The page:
Do This, Not That: Thanksgiving Do's and Don't's for the Holiday Guest

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Being something of a professional Thanksgiving guest -- we live too far away to host any family get-togethers, and frequently travel during the holidays -- I have seen some heinous holiday behavior over the years.

You would think being a good guest, especially as an adult, would be second nature, but for whatever reason, adults still seem to have trouble being gracious guests. Do you think things like removing your shoes, bringing a gift, and offering to help are common sense? Yeah, me too -- but plenty of people don't.

To save this Horrible Holiday Guest from their own behavior this Thanksgiving, I have compiled a list of Thanksgiving guest do's and don't's to help him or her to navigate the perilous world of dining in someone else's home.

Do: Bring Something

First, offer to bring something -- a side dish, a couple of bottles of wine, or a dessert. If your host(ess) rebuffs your offer, bring something anyway! Showing up empty-handed is against the law. I called 911 and checked.

A bottle of wine is my favorite go-to, particularly if the host or hostess says there is plenty of food and seems anxious for you not to bring any more. If you aren't brilliant at pairing food and wine, or you don't know the exact menu, go with champagne.

Don't: Bring Your Dog (Without Asking)

Even dog-friendly homes can be overwhelmed when four-legged friends come along for Thanksgiving dinner. When I lived in Fairbanks -- a very dog-friendly place -- holidays were often cramped when every person showed up, and brought their dog. And you can't just let dogs outside when it's -40, or when there is no fence to keep them close, so don't just show up with Fido and expect a warm reception.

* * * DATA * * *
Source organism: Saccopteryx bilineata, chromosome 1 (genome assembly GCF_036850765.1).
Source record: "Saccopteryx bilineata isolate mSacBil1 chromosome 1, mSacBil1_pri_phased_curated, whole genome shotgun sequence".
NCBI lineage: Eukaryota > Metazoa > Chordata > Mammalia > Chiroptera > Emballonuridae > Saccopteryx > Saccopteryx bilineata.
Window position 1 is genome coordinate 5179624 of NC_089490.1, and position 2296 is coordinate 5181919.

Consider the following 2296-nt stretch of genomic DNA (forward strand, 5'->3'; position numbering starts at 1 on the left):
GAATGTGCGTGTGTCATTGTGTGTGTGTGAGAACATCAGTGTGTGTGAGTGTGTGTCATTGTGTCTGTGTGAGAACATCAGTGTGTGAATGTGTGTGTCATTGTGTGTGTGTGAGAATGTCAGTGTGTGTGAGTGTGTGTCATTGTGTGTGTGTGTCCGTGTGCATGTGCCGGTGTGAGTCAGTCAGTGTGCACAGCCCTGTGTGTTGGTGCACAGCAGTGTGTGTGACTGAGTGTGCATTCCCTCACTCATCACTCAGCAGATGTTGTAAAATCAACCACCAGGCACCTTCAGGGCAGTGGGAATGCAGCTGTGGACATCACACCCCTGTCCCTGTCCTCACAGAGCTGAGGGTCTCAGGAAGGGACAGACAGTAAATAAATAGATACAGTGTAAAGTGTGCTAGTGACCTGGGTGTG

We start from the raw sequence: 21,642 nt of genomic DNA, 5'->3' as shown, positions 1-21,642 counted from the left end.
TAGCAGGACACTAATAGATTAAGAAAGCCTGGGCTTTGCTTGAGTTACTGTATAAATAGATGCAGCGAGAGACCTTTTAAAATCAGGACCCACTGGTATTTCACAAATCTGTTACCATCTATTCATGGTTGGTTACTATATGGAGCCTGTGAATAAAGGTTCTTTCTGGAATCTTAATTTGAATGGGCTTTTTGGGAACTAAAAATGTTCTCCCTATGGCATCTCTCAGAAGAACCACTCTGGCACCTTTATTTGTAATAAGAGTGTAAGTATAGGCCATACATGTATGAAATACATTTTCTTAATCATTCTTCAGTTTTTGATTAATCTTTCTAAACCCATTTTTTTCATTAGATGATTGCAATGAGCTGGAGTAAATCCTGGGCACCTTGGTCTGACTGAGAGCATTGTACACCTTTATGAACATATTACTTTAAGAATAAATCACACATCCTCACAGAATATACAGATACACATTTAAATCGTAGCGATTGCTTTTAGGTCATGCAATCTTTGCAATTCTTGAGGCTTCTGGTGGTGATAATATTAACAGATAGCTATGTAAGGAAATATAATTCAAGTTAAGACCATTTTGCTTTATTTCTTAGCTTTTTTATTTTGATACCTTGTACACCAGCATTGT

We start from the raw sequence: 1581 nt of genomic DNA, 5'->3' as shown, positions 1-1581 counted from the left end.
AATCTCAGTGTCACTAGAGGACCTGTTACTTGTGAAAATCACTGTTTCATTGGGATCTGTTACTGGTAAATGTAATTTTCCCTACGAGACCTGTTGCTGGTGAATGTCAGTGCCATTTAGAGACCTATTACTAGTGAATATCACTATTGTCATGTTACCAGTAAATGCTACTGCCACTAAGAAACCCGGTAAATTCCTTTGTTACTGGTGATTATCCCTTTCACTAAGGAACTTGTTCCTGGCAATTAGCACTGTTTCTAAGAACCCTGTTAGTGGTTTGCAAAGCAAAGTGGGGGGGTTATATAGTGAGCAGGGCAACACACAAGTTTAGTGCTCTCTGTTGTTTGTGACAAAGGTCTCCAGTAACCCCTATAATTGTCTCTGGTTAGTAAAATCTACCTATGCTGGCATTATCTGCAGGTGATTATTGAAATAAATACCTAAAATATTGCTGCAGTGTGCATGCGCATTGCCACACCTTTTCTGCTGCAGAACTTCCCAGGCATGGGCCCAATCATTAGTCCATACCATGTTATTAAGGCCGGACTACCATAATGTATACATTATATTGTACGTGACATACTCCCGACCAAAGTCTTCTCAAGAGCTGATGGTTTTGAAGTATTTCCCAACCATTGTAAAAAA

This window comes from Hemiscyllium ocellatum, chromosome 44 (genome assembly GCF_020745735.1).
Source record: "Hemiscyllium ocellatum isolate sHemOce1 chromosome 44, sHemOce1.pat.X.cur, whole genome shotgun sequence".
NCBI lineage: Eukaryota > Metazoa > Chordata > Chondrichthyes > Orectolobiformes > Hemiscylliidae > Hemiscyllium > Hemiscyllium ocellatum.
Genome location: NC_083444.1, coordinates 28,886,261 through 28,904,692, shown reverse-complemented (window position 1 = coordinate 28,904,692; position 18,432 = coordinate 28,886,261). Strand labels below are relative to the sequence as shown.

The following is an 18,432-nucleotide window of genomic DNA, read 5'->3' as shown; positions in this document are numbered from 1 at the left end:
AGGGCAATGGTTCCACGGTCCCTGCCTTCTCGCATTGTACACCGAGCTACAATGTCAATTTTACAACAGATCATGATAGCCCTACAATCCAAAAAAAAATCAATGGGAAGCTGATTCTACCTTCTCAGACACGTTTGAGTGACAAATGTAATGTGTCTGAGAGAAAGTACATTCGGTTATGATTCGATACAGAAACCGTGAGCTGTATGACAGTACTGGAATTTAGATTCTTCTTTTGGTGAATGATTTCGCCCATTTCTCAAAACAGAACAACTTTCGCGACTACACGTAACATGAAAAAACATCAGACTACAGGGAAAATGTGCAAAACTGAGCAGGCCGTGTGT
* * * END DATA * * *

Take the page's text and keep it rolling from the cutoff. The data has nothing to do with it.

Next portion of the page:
Therefore, if you can leave your dog at home (and as a dog owner, I don't see why you can't), do so. If your hosts invite you to bring Pooch along, by all means feel free, but I hesitate to advise asking if it's okay. Just like on a wedding invitation, the names of all the guests should be included in the original invite. If no one mentions your dog, you shouldn't either.

Do: Be On Time

"Be on time" doesn't just mean "don't be late" -- it also means don't be early! Unless you are asked to come early and help with the prep, your hosts probably do not want you to come and hang out and yammer on about your job, new girlfriend, old boss, or whatever while they cook, clean, and prep the house for their other guests.

Don't: Linger For Hours

I'm not saying you should jump up and run out the door after you slam down the pumpkin pie, but if you look around and you're the last one standing -- and have been for awhile -- it might be time to thank your hosts and politely take your leave.

Do: Dress For the Occasion

No need for a tux or a ball gown, unless you're going to an actual gala, but how about upping the oomph for the holiday? Slouching around a party in sweats, even a party in which football watching and gorging on food is a central theme, is bad form for a guest. Could everyone look nice, just this once?

Don't: Forget Slippers